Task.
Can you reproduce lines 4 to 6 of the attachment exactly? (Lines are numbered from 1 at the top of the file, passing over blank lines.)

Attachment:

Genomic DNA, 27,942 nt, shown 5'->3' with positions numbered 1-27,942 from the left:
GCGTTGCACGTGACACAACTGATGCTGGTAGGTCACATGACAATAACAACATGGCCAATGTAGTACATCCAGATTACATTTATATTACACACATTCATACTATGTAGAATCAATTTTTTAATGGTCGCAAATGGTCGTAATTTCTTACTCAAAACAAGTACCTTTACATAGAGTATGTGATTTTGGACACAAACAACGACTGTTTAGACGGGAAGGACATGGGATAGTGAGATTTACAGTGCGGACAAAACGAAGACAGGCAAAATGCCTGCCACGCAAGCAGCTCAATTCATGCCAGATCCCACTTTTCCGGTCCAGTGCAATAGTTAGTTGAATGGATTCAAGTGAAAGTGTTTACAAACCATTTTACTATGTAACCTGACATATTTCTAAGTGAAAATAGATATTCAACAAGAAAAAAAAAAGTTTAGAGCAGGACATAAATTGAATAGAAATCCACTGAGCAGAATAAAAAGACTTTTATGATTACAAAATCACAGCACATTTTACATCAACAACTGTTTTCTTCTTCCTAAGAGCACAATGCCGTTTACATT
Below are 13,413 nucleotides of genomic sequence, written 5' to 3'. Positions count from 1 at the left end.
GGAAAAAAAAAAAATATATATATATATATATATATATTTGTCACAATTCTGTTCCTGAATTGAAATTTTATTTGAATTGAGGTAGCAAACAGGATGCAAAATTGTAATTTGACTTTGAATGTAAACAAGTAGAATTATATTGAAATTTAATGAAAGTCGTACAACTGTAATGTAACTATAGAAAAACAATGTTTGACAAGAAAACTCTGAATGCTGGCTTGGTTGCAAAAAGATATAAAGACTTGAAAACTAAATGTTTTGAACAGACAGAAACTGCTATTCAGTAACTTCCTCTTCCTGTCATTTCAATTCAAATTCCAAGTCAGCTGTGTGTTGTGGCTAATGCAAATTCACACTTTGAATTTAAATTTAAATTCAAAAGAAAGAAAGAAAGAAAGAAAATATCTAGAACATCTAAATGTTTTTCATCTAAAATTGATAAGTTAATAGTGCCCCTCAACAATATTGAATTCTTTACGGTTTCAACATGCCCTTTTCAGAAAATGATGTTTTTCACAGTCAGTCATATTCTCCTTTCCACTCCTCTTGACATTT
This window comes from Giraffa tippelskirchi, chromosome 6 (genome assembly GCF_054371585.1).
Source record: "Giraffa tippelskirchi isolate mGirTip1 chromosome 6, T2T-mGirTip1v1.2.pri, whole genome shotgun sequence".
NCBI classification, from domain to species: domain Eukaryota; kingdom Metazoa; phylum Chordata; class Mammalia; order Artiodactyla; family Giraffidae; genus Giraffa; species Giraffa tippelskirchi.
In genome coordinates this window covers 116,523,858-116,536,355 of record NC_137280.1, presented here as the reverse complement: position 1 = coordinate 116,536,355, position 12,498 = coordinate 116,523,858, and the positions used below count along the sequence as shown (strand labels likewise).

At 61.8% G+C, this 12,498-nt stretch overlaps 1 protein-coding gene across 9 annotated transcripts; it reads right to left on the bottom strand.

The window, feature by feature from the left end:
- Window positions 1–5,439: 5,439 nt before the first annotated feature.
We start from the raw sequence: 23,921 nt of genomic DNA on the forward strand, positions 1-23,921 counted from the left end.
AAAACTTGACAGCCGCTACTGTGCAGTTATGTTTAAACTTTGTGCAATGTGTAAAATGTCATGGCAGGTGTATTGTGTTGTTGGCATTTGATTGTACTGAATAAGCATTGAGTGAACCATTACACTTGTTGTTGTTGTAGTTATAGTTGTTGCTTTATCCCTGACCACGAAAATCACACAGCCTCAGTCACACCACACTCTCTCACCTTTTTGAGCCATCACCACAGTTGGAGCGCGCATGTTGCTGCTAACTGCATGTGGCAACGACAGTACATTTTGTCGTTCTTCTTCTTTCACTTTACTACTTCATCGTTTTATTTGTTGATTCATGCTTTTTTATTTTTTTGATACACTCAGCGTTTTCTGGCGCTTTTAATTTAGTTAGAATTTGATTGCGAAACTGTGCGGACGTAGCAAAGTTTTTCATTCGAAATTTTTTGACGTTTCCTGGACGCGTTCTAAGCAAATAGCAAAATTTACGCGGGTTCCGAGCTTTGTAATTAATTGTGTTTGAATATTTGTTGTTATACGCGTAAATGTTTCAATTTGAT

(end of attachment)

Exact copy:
GGAAAAAAAAAAAATATATATATATATATATATATATTTGTCACAATTCTGTTCCTGAATTGAAATTTTATTTGAATTGAGGTAGCAAACAGGATGCAAAATTGTAATTTGACTTTGAATGTAAACAAGTAGAATTATATTGAAATTTAATGAAAGTCGTACAACTGTAATGTAACTATAGAAAAACAATGTTTGACAAGAAAACTCTGAATGCTGGCTTGGTTGCAAAAAGATATAAAGACTTGAAAACTAAATGTTTTGAACAGACAGAAACTGCTATTCAGTAACTTCCTCTTCCTGTCATTTCAATTCAAATTCCAAGTCAGCTGTGTGTTGTGGCTAATGCAAATTCACACTTTGAATTTAAATTTAAATTCAAAAGAAAGAAAGAAAGAAAGAAAATATCTAGAACATCTAAATGTTTTTCATCTAAAATTGATAAGTTAATAGTGCCCCTCAACAATATTGAATTCTTTACGGTTTCAACATGCCCTTTTCAGAAAATGATGTTTTTCACAGTCAGTCATATTCTCCTTTCCACTCCTCTTGACATTT
This window comes from Giraffa tippelskirchi, chromosome 6 (genome assembly GCF_054371585.1).
Source record: "Giraffa tippelskirchi isolate mGirTip1 chromosome 6, T2T-mGirTip1v1.2.pri, whole genome shotgun sequence".